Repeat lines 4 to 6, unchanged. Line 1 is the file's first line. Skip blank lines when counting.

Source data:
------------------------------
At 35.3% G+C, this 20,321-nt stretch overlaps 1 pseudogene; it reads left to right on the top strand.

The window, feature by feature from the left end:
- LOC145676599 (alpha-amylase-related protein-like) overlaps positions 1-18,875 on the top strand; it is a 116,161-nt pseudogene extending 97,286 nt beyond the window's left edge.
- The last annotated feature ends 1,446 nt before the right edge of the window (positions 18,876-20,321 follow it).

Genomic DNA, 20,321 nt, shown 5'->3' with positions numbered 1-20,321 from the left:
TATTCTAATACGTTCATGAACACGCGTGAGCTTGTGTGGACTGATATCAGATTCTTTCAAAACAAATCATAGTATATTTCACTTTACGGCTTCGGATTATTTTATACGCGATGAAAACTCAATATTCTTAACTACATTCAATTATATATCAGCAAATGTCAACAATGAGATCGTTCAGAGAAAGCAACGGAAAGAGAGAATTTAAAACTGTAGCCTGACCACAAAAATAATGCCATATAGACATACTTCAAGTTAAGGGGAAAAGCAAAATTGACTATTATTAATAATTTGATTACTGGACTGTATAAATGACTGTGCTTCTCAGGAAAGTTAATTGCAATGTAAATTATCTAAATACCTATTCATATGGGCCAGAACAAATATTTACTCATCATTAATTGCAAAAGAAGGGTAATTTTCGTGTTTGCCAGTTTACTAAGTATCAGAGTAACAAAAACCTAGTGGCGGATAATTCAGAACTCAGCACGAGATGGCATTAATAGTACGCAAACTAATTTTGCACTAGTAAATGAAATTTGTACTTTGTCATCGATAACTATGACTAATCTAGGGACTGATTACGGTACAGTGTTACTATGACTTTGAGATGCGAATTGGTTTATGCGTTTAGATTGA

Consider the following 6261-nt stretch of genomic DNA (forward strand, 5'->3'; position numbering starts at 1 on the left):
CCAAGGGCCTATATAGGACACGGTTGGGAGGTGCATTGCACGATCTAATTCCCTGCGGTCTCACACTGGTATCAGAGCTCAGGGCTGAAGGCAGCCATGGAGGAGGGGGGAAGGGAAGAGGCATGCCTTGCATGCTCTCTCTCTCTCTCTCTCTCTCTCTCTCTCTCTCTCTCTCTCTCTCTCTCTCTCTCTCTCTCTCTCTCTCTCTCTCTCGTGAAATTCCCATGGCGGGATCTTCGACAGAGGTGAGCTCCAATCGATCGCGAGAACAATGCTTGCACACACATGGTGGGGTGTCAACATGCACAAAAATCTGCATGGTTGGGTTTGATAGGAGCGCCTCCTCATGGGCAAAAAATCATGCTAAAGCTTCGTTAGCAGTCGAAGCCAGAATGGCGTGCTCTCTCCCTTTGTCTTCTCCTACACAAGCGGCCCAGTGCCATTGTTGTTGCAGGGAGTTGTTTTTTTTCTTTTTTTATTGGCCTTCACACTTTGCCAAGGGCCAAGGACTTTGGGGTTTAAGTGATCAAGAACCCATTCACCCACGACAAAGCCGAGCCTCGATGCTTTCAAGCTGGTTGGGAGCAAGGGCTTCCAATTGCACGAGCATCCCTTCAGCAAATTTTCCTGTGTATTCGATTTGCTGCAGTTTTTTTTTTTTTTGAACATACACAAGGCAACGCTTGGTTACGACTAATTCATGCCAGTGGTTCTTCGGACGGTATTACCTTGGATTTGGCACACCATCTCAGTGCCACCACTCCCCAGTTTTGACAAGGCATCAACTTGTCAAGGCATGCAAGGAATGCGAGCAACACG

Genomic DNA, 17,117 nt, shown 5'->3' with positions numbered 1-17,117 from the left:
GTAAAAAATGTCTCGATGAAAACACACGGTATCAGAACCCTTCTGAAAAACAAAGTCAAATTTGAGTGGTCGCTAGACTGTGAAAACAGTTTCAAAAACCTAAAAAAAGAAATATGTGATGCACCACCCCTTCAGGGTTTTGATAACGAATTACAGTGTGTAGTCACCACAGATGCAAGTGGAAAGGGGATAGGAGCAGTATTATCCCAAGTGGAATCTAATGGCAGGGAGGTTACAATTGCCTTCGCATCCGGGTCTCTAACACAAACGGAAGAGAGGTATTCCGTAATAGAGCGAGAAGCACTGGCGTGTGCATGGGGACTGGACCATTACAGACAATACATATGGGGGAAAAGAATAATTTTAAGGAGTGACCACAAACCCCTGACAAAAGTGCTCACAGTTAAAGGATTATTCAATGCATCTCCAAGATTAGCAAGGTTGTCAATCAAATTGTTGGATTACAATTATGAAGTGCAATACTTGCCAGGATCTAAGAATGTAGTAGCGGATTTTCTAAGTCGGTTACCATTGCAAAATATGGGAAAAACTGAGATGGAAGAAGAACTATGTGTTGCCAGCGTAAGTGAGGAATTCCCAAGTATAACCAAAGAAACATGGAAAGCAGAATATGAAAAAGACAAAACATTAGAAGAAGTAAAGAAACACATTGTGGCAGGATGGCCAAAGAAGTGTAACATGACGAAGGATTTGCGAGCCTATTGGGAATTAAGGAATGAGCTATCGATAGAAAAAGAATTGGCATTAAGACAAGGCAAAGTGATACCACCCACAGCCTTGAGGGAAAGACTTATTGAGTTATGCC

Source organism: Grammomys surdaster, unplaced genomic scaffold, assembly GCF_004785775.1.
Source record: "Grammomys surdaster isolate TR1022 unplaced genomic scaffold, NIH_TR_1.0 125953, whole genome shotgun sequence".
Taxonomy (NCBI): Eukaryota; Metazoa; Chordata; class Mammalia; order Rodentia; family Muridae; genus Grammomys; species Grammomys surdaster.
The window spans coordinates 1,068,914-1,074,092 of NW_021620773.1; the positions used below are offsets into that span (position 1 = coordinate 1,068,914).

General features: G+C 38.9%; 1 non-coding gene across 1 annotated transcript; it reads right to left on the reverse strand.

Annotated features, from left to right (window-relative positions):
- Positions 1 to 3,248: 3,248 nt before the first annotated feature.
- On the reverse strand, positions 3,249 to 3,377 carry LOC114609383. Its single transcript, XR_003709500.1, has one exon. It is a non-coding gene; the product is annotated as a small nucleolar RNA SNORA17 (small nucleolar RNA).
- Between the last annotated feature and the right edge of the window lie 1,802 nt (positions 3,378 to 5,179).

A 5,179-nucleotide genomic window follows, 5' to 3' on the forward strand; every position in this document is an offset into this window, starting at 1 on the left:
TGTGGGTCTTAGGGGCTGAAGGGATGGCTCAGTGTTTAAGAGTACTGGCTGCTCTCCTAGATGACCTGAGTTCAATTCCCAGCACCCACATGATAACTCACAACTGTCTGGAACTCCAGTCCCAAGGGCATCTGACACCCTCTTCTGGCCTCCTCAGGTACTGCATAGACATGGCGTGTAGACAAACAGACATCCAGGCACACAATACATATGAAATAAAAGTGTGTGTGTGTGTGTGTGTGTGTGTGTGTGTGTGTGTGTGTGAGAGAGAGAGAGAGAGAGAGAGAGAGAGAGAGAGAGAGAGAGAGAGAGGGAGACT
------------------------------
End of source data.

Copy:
- The last annotated feature ends 1,446 nt before the right edge of the window (positions 18,876-20,321 follow it).

Genomic DNA, 20,321 nt, shown 5'->3' with positions numbered 1-20,321 from the left:
TATTCTAATACGTTCATGAACACGCGTGAGCTTGTGTGGACTGATATCAGATTCTTTCAAAACAAATCATAGTATATTTCACTTTACGGCTTCGGATTATTTTATACGCGATGAAAACTCAATATTCTTAACTACATTCAATTATATATCAGCAAATGTCAACAATGAGATCGTTCAGAGAAAGCAACGGAAAGAGAGAATTTAAAACTGTAGCCTGACCACAAAAATAATGCCATATAGACATACTTCAAGTTAAGGGGAAAAGCAAAATTGACTATTATTAATAATTTGATTACTGGACTGTATAAATGACTGTGCTTCTCAGGAAAGTTAATTGCAATGTAAATTATCTAAATACCTATTCATATGGGCCAGAACAAATATTTACTCATCATTAATTGCAAAAGAAGGGTAATTTTCGTGTTTGCCAGTTTACTAAGTATCAGAGTAACAAAAACCTAGTGGCGGATAATTCAGAACTCAGCACGAGATGGCATTAATAGTACGCAAACTAATTTTGCACTAGTAAATGAAATTTGTACTTTGTCATCGATAACTATGACTAATCTAGGGACTGATTACGGTACAGTGTTACTATGACTTTGAGATGCGAATTGGTTTATGCGTTTAGATTGA